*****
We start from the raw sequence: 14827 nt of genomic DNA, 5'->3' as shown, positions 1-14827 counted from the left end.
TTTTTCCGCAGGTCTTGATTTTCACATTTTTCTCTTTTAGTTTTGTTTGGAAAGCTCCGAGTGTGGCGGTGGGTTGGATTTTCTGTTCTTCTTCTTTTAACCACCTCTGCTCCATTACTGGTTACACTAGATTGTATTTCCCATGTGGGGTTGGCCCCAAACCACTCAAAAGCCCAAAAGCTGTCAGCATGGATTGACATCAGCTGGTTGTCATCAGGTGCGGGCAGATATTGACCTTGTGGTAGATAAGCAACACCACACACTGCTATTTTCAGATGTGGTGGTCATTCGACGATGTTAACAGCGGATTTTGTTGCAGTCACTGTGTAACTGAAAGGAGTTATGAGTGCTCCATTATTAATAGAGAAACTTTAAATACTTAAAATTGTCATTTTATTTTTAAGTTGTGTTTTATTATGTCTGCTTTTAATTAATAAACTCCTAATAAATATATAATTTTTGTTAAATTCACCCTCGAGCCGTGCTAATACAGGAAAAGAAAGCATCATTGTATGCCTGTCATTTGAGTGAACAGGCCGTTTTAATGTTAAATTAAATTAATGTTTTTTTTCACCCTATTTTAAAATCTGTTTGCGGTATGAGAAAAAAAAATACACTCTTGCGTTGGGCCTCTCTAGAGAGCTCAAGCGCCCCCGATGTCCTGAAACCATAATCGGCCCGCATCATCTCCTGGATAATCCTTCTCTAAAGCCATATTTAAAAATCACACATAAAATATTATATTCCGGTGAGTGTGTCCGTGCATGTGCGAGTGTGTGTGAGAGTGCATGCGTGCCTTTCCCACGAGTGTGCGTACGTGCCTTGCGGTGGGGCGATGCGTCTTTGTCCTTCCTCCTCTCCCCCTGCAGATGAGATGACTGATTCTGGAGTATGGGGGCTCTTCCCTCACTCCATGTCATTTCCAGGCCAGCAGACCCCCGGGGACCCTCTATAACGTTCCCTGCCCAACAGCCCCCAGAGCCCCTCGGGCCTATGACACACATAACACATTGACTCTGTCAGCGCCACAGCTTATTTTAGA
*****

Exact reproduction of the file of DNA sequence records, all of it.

We start from the raw sequence: 14827 nt of genomic DNA, 5'->3' as shown, positions 1-14827 counted from the left end.
TTTTTCCGCAGGTCTTGATTTTCACATTTTTCTCTTTTAGTTTTGTTTGGAAAGCTCCGAGTGTGGCGGTGGGTTGGATTTTCTGTTCTTCTTCTTTTAACCACCTCTGCTCCATTACTGGTTACACTAGATTGTATTTCCCATGTGGGGTTGGCCCCAAACCACTCAAAAGCCCAAAAGCTGTCAGCATGGATTGACATCAGCTGGTTGTCATCAGGTGCGGGCAGATATTGACCTTGTGGTAGATAAGCAACACCACACACTGCTATTTTCAGATGTGGTGGTCATTCGACGATGTTAACAGCGGATTTTGTTGCAGTCACTGTGTAACTGAAAGGAGTTATGAGTGCTCCATTATTAATAGAGAAACTTTAAATACTTAAAATTGTCATTTTATTTTTAAGTTGTGTTTTATTATGTCTGCTTTTAATTAATAAACTCCTAATAAATATATAATTTTTGTTAAATTCACCCTCGAGCCGTGCTAATACAGGAAAAGAAAGCATCATTGTATGCCTGTCATTTGAGTGAACAGGCCGTTTTAATGTTAAATTAAATTAATGTTTTTTTTCACCCTATTTTAAAATCTGTTTGCGGTATGAGAAAAAAAAATACACTCTTGCGTTGGGCCTCTCTAGAGAGCTCAAGCGCCCCCGATGTCCTGAAACCATAATCGGCCCGCATCATCTCCTGGATAATCCTTCTCTAAAGCCATATTTAAAAATCACACATAAAATATTATATTCCGGTGAGTGTGTCCGTGCATGTGCGAGTGTGTGTGAGAGTGCATGCGTGCCTTTCCCACGAGTGTGCGTACGTGCCTTGCGGTGGGGCGATGCGTCTTTGTCCTTCCTCCTCTCCCCCTGCAGATGAGATGACTGATTCTGGAGTATGGGGGCTCTTCCCTCACTCCATGTCATTTCCAGGCCAGCAGACCCCCGGGGACCCTCTATAACGTTCCCTGCCCAACAGCCCCCAGAGCCCCTCGGGCCTATGACACACATAACACATTGACTCTGTCAGCGCCACAGCTTATTTTAGA